It's a conundrum: You've got deep learning software, which benefits greatly from GPU acceleration, wrapped up in a Docker container and ready to go across thousands of nodes. But wait -- apps in Docker containers can't access the GPU because they're, well, containerized. Nvidia, developer of the CUDA standard for GPU-accelerated programming, is releasing a plugin for the Docker ecosystem that makes GPU-accelerated computing possible in containers. With the plugin, applications running in a Docker container get controlled access to the GPU on the underlying hardware via Docker's own plug-in system. As Nvidia notes in a blog post, one of the early ways developers tried to work around the problem was to install Nvidia's GPU drivers inside the container and map them to the drivers on the outside.
The revolution in GPU computing started with games, and spread to the HPC centers of the world eight years ago with the first "Fermi" Tesla accelerators from Nvidia. But hyperscalers and their deep learning algorithms are driving the architecture of the "Pascal" GPUs and the Tesla accelerators that Nvidia unveiled today at the GPU Technical Conference in its hometown of San Jose. Not only did the hyperscalers and their AI efforts help drive the Pascal architecture, but they will be the first companies to get their hands on all of the Tesla P100 accelerators based on the Pascal GP100 GPU that Nvidia can manufacture, long before they become generally available in early 2017 through server partners who make hybrid CPU-GPU systems. As was the case with the prior generations of GPU compute engines, Nvidia will eventually offer multiple versions of the Pascal GPU for specific workloads and use cases, but Nvidia has made the big bet and created its high-end GP100 variant of Pascal and making other big bets at the same time, such as moving to a 16 nanometer FinFET process from chip fab partner Taiwan Semiconductor Manufacturing Corp and adding in High Bandwidth Memory from memory partner Samsung at the same time. Jen-Hsun Huang, co-founder and CEO at Nvidia, said during his opening keynote that Nvidia has a rule about how many big bets it can make.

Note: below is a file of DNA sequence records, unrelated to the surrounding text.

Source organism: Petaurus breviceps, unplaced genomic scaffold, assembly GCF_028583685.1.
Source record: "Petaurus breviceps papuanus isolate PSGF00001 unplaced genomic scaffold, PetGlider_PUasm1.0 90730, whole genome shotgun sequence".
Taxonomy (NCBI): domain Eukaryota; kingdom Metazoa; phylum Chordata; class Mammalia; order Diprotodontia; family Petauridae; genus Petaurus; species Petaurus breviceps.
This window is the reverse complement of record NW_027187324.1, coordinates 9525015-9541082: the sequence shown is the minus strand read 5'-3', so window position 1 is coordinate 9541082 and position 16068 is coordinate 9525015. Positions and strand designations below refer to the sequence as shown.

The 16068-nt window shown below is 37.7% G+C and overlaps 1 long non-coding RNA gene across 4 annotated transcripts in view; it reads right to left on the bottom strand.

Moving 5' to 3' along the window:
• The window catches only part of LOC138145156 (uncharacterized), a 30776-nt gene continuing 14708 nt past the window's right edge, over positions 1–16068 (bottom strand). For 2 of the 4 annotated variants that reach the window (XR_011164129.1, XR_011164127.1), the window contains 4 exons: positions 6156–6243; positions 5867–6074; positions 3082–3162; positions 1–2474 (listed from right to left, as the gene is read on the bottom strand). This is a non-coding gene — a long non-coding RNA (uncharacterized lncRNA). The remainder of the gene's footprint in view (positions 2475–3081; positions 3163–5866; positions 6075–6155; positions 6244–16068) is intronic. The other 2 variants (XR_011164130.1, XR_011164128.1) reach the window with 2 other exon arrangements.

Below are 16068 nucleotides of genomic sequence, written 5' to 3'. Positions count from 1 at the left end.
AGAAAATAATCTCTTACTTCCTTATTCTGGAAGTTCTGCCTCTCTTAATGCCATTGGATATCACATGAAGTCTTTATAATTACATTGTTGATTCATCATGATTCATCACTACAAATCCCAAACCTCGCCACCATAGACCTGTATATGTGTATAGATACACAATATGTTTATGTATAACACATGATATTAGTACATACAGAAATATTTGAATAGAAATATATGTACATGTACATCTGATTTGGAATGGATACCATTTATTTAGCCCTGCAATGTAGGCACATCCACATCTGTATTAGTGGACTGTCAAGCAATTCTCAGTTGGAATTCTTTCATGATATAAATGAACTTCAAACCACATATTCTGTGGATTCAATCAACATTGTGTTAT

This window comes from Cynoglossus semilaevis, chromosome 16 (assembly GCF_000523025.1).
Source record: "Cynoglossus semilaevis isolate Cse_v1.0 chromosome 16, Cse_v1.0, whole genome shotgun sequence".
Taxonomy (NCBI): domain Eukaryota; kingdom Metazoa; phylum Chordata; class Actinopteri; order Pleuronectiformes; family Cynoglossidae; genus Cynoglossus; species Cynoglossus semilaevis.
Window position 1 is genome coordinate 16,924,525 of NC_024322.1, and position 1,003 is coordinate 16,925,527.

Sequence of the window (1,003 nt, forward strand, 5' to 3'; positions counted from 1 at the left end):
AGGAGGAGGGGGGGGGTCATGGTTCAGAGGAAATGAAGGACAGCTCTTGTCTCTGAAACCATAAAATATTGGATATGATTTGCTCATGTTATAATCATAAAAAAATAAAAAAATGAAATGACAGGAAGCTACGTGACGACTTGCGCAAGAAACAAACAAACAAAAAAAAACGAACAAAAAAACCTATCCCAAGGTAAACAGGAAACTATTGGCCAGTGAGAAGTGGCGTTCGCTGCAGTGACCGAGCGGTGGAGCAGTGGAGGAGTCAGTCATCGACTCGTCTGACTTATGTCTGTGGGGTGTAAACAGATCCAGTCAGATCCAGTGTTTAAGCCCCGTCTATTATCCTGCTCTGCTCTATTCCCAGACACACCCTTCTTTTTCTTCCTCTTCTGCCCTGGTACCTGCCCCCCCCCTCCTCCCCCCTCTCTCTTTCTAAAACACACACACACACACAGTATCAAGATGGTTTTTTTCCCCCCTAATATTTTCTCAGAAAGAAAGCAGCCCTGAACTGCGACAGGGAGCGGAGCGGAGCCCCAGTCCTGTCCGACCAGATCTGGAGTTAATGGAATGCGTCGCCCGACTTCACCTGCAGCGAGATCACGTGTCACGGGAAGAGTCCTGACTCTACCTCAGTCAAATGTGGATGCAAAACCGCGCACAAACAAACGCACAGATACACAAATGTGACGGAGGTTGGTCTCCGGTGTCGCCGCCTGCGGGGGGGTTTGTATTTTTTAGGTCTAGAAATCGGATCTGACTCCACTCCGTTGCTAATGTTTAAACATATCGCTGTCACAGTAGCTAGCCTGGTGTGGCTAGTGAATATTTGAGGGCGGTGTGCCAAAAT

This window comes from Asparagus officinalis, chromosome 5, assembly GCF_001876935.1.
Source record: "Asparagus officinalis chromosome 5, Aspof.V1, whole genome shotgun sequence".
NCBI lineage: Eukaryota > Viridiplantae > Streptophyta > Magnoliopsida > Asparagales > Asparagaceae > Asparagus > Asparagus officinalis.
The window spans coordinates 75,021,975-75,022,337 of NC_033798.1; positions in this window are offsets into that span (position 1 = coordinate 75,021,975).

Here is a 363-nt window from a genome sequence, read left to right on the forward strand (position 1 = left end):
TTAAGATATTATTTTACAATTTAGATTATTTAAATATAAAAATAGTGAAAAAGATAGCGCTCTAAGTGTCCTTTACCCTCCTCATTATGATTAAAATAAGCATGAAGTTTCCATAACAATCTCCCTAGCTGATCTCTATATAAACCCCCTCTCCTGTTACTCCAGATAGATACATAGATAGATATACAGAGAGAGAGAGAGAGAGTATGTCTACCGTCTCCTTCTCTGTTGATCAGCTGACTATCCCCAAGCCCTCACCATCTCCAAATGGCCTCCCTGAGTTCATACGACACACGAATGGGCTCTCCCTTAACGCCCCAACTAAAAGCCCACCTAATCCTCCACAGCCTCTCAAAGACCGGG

Each of those SMs also contains 32 FP64 CUDA cores, giving us the 1/2 rate for FP64 and new to the Pascal architecture is the ability to pack 2 FP16 operations inside a single FP32 CUDA core, when under the right conditions.Nvidia has just announced a new GPU platform called the Tesla P100. NVIDIA NVLink for maximum application scalability – The NVIDIA NVLink high-speed GPU interconnect scales applications across multiple GPUs, delivering a 5x acceleration in bandwidth compared to today's best-in-class solution.Specifically, the DGX-1 can pump out 170 teraflops – that's 170,000 floating operations per second – with its eight 16GB Tesla P100 graphics chips.The hype for the upcoming next generation NVIDIA GeForce Pascal graphics processing units is now at an all-time high as majority of the reports are claiming that the GPUs might be making their way into the market in the coming months. The GPU is meant for data centers, scientific and technical research, or churning statistics. It features NVIDIA's new Pascal GPU architecture, the latest memory and semiconductor process, and packaging technology – all to create the densest compute platform to date.Other technologies employed in the DGX-1 include 16nm FinFET fabrication technology, for improved energy efficiency; Chip on Wafer on Substrate with HBM2, for maximizing big data workloads; and new half-precision instructions to deliver more than 21 teraflops of peak performance for deep learning.Nvidia's new GPU is the first to be based on its Pascal architecture. It provides the throughput of 250 CPU-based servers, networking, cables and racks – all in a single box.